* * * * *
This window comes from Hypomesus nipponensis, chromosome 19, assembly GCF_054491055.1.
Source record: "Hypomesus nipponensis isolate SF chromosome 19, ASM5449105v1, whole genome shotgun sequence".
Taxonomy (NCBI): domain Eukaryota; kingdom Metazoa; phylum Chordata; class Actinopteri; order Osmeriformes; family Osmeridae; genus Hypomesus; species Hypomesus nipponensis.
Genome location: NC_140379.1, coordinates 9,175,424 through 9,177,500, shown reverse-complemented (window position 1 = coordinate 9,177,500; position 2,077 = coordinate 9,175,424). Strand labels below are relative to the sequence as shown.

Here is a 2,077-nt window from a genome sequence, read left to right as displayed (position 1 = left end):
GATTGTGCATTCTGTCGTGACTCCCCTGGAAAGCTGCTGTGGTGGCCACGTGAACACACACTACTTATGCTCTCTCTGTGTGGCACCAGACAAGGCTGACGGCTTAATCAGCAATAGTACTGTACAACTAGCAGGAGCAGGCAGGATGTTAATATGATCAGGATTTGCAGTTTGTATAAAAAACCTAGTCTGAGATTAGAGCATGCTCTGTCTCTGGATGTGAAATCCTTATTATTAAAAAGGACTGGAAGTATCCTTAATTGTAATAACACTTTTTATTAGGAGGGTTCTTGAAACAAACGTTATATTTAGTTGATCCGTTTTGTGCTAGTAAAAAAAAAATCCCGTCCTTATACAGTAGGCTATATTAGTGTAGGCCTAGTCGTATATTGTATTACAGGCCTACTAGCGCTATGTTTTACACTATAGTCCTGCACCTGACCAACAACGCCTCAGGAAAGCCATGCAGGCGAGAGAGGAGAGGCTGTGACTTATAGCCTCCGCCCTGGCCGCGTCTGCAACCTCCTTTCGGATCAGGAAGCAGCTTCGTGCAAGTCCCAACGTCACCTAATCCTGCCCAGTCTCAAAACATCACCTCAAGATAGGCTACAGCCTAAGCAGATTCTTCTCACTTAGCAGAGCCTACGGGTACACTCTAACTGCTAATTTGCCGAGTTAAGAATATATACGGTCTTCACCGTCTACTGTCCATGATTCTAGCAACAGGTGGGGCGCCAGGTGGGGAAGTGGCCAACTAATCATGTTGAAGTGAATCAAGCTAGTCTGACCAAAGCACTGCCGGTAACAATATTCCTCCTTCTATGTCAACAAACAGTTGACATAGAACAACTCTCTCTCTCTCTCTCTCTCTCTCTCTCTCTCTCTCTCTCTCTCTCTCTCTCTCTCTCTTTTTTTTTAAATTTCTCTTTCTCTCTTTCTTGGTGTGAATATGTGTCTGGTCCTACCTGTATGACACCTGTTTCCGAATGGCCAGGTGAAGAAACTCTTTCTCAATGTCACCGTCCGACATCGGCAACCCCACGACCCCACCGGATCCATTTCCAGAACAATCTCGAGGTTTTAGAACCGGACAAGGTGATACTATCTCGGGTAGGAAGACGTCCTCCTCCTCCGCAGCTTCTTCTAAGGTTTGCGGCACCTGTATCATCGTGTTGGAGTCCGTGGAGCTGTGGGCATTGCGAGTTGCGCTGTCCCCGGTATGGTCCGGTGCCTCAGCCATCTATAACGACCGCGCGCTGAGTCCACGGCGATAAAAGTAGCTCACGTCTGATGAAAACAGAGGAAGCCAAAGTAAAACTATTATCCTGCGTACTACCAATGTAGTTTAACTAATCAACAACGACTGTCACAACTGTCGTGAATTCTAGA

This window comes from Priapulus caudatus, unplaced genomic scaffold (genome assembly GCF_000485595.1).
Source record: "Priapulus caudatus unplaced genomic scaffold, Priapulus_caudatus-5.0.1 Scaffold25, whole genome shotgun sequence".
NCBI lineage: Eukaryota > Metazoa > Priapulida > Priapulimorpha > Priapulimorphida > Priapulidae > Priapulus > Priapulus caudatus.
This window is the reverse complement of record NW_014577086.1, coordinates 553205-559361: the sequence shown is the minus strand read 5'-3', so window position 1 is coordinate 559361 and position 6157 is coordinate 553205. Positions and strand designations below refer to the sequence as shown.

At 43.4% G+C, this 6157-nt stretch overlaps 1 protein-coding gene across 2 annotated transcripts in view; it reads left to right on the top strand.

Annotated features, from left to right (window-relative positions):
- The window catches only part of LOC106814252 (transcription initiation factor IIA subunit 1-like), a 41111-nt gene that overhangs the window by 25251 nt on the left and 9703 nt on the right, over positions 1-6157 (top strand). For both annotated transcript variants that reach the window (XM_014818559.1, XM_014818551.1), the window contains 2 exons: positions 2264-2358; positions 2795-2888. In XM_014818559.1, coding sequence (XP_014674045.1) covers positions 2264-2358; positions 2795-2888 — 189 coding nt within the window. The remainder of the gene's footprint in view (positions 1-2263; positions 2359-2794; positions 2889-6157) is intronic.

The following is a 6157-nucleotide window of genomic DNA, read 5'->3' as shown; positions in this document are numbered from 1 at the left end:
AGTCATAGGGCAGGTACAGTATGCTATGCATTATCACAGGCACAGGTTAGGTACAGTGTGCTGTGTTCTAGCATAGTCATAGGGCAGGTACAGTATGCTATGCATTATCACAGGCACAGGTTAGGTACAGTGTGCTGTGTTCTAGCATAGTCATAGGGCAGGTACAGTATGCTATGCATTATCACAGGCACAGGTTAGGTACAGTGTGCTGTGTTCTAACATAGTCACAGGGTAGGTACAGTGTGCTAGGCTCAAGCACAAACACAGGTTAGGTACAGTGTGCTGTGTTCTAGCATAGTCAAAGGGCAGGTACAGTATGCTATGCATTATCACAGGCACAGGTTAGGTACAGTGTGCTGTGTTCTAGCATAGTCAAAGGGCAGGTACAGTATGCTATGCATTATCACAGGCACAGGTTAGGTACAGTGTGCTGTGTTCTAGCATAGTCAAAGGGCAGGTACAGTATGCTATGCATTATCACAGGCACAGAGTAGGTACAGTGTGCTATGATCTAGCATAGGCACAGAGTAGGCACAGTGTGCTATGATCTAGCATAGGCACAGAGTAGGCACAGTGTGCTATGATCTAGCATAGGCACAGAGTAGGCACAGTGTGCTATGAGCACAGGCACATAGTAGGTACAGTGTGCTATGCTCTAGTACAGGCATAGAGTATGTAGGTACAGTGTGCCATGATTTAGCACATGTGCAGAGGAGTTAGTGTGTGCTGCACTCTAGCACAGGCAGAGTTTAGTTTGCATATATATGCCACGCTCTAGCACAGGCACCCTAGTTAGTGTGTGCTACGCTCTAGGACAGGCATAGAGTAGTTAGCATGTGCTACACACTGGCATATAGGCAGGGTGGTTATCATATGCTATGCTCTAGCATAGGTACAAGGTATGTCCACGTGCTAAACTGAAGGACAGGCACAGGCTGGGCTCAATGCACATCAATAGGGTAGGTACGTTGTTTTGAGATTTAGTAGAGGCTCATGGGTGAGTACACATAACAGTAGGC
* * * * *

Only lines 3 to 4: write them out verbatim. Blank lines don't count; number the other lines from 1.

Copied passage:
Taxonomy (NCBI): domain Eukaryota; kingdom Metazoa; phylum Chordata; class Actinopteri; order Osmeriformes; family Osmeridae; genus Hypomesus; species Hypomesus nipponensis.
Genome location: NC_140379.1, coordinates 9,175,424 through 9,177,500, shown reverse-complemented (window position 1 = coordinate 9,177,500; position 2,077 = coordinate 9,175,424). Strand labels below are relative to the sequence as shown.